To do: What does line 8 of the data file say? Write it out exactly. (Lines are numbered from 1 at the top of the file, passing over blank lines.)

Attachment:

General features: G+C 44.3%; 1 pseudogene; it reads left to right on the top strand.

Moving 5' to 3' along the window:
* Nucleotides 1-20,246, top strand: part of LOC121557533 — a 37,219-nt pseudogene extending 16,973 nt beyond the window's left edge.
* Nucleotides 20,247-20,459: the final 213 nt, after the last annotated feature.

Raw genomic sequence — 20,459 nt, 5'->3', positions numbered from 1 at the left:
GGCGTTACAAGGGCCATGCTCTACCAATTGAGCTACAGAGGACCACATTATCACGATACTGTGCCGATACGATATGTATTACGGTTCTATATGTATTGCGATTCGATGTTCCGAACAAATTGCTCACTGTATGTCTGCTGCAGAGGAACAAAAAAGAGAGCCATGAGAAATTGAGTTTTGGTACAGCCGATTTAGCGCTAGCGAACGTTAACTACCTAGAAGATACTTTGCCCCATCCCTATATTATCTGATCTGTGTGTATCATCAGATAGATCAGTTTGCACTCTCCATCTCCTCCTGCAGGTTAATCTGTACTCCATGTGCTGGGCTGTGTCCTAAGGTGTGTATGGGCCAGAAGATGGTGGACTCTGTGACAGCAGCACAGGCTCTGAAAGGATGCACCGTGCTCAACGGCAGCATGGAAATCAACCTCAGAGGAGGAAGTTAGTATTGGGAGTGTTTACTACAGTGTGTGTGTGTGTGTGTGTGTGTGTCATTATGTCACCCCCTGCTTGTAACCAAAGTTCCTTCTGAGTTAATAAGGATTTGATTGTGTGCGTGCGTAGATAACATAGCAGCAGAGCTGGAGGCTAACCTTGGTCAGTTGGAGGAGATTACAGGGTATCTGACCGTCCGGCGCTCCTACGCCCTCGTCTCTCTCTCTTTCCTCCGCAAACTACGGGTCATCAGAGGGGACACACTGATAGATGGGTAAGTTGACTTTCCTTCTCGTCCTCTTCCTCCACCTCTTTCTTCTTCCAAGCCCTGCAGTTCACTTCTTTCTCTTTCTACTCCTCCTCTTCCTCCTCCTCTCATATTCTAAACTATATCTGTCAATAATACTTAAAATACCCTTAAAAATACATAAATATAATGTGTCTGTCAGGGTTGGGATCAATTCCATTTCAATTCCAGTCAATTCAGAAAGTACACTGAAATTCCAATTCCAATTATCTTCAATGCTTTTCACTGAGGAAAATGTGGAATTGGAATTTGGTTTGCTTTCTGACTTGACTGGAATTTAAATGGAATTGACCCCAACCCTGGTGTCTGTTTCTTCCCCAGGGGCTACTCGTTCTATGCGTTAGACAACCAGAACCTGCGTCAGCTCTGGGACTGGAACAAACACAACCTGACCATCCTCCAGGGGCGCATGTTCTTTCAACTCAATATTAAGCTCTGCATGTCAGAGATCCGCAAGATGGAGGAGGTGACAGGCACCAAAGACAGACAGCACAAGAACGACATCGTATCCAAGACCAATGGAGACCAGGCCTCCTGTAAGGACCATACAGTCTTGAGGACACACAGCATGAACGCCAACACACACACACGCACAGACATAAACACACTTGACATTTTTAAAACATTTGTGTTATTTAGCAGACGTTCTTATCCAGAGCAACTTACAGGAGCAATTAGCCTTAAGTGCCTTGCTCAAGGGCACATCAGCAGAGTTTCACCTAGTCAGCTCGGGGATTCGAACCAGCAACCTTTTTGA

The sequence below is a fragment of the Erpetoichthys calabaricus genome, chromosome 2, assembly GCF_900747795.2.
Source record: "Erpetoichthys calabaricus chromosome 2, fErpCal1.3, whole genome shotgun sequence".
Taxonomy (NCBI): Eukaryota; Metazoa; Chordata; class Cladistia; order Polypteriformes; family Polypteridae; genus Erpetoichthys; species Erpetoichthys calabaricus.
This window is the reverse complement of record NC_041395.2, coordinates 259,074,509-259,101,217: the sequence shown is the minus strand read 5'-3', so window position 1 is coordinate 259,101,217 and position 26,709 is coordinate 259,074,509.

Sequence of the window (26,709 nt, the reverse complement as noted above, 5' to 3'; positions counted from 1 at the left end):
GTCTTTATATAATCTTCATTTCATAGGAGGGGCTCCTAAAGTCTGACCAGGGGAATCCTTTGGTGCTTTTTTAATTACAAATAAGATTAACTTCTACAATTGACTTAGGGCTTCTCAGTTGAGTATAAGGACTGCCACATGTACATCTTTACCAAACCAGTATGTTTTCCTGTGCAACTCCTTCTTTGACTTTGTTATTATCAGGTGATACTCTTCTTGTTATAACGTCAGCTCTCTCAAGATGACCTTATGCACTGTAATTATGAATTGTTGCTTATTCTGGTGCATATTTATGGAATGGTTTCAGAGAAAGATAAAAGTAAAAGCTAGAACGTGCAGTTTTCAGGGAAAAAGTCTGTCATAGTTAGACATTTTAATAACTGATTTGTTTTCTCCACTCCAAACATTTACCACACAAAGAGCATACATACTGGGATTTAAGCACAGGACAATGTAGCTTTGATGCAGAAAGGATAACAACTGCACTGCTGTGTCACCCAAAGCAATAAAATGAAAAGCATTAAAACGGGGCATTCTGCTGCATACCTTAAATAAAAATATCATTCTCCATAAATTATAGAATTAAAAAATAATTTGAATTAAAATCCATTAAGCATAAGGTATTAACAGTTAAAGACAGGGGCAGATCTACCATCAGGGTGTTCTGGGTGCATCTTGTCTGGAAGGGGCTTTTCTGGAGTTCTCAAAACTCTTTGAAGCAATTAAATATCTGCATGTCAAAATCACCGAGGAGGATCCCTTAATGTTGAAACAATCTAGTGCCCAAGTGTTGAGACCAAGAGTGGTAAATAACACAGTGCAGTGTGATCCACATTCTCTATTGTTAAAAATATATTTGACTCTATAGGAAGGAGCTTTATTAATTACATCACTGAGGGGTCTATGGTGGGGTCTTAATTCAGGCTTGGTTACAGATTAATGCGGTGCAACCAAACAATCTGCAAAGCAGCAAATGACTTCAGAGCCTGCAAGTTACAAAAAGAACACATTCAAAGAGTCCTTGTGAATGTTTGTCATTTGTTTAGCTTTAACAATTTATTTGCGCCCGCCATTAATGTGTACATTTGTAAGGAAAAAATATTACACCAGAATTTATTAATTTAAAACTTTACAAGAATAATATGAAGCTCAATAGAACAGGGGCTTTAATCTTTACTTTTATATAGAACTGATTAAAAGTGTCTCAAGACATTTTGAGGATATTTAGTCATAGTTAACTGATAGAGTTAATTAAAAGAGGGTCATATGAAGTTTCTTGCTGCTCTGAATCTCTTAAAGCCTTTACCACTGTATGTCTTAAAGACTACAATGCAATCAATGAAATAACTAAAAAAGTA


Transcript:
Source record: "Erpetoichthys calabaricus chromosome 2, fErpCal1.3, whole genome shotgun sequence".